When I was in eighth grade, I would drag my friend Jolene to every school dance. Figure a dance every other Friday or so, and that’s about least 20 dances in one year. She would resist, complaining that the ones we’d already been to were painful and very much not of the fun. But the little optimist in me was convinced that this week some boy would ask me to dance (no one ever did), this week we’d have a good time (we never really did), and this week it would be fun (it never really was).
Last week, I realized that New Year’s Eve is the older gurlie’s Eighth Grade Dance.
In the past few years, I’ve been to small parties, town gatherings, a bar and once I was lucky enough to spend the night in the hospital. One night, I sat in my room, playing MYST, refusing to turn on the television because I didn’t want to deal with the big to-do. (It was actually quite lovely.) Nowadays, I try to go into each New Year’s Eve with such little expectations figuring that, hey, if something nice happens, it’ll be a pleasant surprise. And yet, each year, I find myself growing anxious in the days leading up to the holiday with a teensy bit of hope that maybe this year, this year, it’ll be fun.
Because, try as I might to ignore it, New Year’s Eve has built-in expectations. That damn kiss, for one. In twenty-nine years, I’ve not been able to manage a single New Year’s kiss. Hell, once in high school, my boyfriend left the party so he wouldn’t have to kiss me – he thought it was a stupid tradition. Aside from the kiss, you can’t get away from the parties. It’s not like this on any other holiday – I never feel bad about spending the Fourth of July at home, no one ever tries to convince me that there’s a really rockin’ Arbor Day celebration down the street. But on New Year’s Eve – it’s all over the television, in the newspapers – restaurants line up to take your money from $30 to $120+ a head. And for what? To scream really loudly with a whole group of people you don’t know? Thanks, but no thanks.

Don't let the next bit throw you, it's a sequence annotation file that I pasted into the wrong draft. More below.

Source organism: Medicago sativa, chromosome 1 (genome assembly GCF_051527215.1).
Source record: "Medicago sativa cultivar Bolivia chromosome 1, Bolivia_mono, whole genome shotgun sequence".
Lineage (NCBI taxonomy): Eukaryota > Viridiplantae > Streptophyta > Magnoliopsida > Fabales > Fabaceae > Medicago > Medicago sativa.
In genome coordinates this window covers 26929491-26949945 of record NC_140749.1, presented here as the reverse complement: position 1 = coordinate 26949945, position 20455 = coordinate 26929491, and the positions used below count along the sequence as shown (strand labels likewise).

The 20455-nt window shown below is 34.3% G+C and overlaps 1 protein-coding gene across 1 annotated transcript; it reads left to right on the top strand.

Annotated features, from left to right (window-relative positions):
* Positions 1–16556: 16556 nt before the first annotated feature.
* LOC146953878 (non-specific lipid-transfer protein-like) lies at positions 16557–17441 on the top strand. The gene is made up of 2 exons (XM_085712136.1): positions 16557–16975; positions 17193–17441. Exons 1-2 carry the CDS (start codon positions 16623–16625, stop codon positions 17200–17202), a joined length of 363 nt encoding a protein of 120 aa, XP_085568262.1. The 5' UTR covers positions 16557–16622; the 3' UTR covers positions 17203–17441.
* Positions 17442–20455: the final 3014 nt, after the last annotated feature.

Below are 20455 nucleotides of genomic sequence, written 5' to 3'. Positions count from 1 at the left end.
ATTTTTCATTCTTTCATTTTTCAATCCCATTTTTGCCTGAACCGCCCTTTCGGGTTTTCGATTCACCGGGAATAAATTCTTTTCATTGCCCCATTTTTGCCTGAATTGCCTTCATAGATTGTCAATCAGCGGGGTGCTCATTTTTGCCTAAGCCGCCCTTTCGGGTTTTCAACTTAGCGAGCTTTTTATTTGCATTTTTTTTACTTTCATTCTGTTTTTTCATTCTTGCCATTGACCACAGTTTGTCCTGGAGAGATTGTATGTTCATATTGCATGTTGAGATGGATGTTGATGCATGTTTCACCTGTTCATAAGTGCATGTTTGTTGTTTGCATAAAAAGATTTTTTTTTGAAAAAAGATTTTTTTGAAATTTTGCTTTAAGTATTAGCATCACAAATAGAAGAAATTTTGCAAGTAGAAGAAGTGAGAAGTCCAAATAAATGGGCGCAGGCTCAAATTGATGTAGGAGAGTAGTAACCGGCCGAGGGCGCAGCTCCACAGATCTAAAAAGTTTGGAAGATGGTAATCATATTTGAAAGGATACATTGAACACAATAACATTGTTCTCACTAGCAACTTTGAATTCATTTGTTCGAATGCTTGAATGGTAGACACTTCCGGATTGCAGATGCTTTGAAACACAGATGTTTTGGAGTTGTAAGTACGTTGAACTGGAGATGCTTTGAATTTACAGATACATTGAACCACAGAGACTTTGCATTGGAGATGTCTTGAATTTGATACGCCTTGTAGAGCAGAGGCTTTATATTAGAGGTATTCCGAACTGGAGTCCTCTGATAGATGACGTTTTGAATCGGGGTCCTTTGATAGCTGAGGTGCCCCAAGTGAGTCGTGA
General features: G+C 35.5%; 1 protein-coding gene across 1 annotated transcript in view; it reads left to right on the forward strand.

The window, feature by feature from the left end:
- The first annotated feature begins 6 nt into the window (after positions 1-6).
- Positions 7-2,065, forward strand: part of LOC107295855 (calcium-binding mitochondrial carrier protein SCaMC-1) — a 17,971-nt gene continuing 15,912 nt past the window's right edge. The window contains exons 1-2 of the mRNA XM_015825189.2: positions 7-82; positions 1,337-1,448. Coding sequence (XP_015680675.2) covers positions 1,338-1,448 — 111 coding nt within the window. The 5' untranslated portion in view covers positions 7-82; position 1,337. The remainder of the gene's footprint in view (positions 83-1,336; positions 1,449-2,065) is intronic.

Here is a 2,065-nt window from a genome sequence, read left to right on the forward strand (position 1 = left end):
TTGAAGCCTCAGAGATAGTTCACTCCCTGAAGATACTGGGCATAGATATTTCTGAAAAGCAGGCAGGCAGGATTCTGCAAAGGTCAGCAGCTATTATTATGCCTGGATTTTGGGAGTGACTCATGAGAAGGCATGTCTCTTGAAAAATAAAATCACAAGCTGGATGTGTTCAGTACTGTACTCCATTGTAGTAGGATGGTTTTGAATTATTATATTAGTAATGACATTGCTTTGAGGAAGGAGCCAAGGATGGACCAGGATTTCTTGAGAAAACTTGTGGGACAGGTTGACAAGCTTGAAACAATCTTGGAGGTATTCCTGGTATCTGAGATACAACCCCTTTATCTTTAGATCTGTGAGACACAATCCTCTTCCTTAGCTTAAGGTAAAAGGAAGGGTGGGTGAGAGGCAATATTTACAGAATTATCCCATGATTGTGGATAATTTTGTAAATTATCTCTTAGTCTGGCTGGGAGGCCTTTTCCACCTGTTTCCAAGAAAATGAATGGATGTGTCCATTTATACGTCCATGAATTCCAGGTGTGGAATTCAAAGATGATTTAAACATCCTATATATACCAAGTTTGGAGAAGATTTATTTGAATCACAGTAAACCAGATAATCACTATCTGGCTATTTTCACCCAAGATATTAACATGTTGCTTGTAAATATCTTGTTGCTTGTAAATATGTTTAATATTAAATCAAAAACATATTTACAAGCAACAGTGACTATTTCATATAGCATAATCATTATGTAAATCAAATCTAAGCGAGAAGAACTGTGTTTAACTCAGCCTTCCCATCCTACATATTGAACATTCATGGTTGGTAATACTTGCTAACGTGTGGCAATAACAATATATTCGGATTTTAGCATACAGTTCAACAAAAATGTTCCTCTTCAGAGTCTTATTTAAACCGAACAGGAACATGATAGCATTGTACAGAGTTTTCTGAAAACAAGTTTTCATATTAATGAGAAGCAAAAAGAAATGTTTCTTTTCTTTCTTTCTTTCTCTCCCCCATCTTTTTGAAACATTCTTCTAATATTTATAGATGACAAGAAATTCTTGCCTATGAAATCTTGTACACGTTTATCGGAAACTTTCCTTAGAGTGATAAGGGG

It was different when I was little. New Year’s was all about family – we’d have these enormous parties in the basement of a random family member’s house. How fantastic it was, three or four generations would spend the night together – eating, laughing, playing games. My great uncle would pull out his homemade upright bass (consisting of a sawed-off broomstick screwed into an old washbucket, tied together with a string), and people would sing and dance around. Then we’d have a big uproar at midnight – complete with hugs, kisses and obnoxious noisemakers that were probably minted in the early forties. God, what I wouldn’t give to be able to go back to that for just one night.
Instead, every 365 days or so, I’m stuck in eighth grade again. I may not care most of the day, but once six o’clock rolls around, I start to wonder what I’m going to do that night. I wonder if something fantabulous will suddenly present itself and I’ll lock eyes with someone amazing and finally get the New Year’s Eve that has been built up so much in my head, complete with the perfect kiss. Because, even with the bitter NYE-hating gurl that I am, there’s still a little eighth grader brimming with optimism waiting to burst out.
Because maybe next year will be fun, maybe.